• When the Aethelings Edward and Alfred arrived in England under separate escort, Godwine managed to ambush Alfred. Here the Earl acted purely in his own interest.
  • Having already acted in defiance of Harald’s regency, he now defied the dowager Queen Emma. Godwine ultimately had to maintain his allegiance to the Danish faction because he wisely feared the Normans.
  • Having taken the Aetheling Alfred prisoner, Godwine wiped out the large escort reportedly inflicting terrible injuries upon them, blinding them, cutting off hands and feet, he killed 600 men in Guildford Surrey.
  • Godwine must have been a man under extreme pressure. He reported to Harald that all this was done in loyal support of the regency but he was in fact acting for himself.

Earl Godwine then decided to up the game and murdered Alfred, brother to Edward. Meanwhile in Normandy, Robert died leaving an illegitimate heir, William.

  • Earl Godwine meanwhile was doing what he did best, serving himself and he aligned himself with Harald Harefoot and persuaded him to grant him independence.
  • Harald Harefoot was declared King in his own right. But he died in 1041.Hardecnut was able to reach England by that time, and peacefully ascended the English throne.
  • He now ruled over his father’s old empire. He was trouble for Godwine, however. Remembering the murder of his half-brother, Aetheling Alfred, “he burned with great anger against Earl Godwine.”
  • The new King invited his mother, Emma, and his half-brother, Aetheling Edward, back to England and Godwine set eyes upon Edward for the first time seeing him as a weak person and someone whom he could manipulate.

Conveniently for Godwine, Hardecnut died soon afterwards. His death though was in extremely suspicious circumstances being seized with convulsions after out drinking with companions. He was very possibly poisoned and the person with most to gain from his death was Earl Godwine.

  • Edward however, was racked with indecision and fear and wanted to return to exile, he sought the counsel of Godwine.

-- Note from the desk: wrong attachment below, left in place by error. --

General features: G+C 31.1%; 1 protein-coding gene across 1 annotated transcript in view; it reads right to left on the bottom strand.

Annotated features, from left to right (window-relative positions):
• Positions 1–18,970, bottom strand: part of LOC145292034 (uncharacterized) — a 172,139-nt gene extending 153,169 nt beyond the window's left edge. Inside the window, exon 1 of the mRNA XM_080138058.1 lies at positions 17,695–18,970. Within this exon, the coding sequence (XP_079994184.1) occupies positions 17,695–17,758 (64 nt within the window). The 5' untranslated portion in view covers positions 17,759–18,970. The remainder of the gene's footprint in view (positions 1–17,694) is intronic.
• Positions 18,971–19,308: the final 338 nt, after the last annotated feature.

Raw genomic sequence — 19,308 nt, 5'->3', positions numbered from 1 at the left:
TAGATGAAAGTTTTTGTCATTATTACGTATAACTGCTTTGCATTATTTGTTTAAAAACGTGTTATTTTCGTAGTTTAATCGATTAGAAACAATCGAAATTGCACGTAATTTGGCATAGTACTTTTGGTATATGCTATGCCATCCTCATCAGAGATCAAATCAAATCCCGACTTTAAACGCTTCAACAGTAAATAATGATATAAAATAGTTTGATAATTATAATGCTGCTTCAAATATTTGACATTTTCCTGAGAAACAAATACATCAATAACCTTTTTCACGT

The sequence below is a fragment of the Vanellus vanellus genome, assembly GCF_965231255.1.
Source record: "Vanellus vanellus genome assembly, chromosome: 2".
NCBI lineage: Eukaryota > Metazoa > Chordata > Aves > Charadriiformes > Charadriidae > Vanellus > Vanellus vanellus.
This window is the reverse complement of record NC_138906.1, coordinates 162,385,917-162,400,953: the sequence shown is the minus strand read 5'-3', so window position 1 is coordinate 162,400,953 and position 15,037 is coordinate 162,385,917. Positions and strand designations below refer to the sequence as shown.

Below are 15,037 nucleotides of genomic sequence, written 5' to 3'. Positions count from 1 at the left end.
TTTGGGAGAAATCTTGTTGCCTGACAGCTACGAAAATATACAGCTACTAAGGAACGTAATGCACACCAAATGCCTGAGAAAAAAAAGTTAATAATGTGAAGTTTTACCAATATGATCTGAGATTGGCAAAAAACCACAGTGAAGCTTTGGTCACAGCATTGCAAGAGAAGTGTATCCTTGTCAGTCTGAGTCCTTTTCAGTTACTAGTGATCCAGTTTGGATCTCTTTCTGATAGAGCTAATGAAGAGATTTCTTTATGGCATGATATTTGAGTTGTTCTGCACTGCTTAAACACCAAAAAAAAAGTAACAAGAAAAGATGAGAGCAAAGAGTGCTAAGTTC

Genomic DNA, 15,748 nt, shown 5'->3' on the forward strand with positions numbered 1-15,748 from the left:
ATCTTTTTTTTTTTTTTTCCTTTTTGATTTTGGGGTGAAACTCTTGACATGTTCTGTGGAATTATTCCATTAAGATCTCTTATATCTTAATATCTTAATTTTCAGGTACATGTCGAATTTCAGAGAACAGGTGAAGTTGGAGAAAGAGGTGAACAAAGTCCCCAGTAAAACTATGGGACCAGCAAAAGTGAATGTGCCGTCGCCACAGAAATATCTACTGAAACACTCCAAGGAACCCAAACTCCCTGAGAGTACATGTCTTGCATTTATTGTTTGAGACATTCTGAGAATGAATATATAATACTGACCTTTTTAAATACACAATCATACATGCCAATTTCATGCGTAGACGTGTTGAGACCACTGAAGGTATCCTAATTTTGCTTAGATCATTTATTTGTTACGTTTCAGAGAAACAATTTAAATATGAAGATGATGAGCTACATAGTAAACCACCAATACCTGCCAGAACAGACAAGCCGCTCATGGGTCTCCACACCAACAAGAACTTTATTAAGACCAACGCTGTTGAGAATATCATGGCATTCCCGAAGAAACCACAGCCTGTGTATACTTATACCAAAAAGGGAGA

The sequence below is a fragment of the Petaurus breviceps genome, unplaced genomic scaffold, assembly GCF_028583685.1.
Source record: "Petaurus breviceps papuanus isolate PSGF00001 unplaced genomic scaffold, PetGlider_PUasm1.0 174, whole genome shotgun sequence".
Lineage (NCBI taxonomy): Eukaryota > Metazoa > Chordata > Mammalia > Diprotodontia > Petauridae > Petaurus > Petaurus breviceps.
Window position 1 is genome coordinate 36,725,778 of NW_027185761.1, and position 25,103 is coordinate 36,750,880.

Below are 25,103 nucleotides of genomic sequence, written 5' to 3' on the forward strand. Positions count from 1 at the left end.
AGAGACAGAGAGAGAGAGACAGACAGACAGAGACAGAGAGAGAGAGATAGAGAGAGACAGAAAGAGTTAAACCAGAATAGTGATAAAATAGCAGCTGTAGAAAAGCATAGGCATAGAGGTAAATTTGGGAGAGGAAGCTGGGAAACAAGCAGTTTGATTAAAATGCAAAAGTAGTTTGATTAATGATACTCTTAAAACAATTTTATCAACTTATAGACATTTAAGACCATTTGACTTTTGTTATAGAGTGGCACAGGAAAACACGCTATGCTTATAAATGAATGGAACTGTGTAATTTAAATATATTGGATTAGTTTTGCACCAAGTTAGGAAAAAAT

• Godwine took this weak man and promised him support and protection and the hand in marriage of his daughter Edith.
  • Godwine must have thought that at last he had secured the crown of England.
  • Godwine though, overstepped the mark when he refused to support Edward in the punishment of the people of Dover when they attacked Edwards brother in law, the Count of Bologne.
  • Edward discovered some mettle and exiled Godwine and his sons, Godwine’s star was beginning to fall.
  • However, they returned the following year with an armed force, which gained the support of the navy, burghers, and peasants, so compelling Edward to restore his earldom.

Godwine died suddenly in 1053, whilst dining at Winchester, legend has it that he choked whilst denying his role in the murder of Edward’s brother Alfred.

His son Harold succeeded him as Earl of Wessex, and  later succeeded Edward the Confessor and became King of England in his own right in 1066. It looked as if Godwine  might achieve his goal and inaugurate a new royal dynasty but it was not to be and instead, Harold was overthrown and killed in the Norman Conquest.

Before 1066 Earl Godwine held the overlordship in Warblington, Chalton and Headley in Hampshire along with masses of land in other parts of Southern England.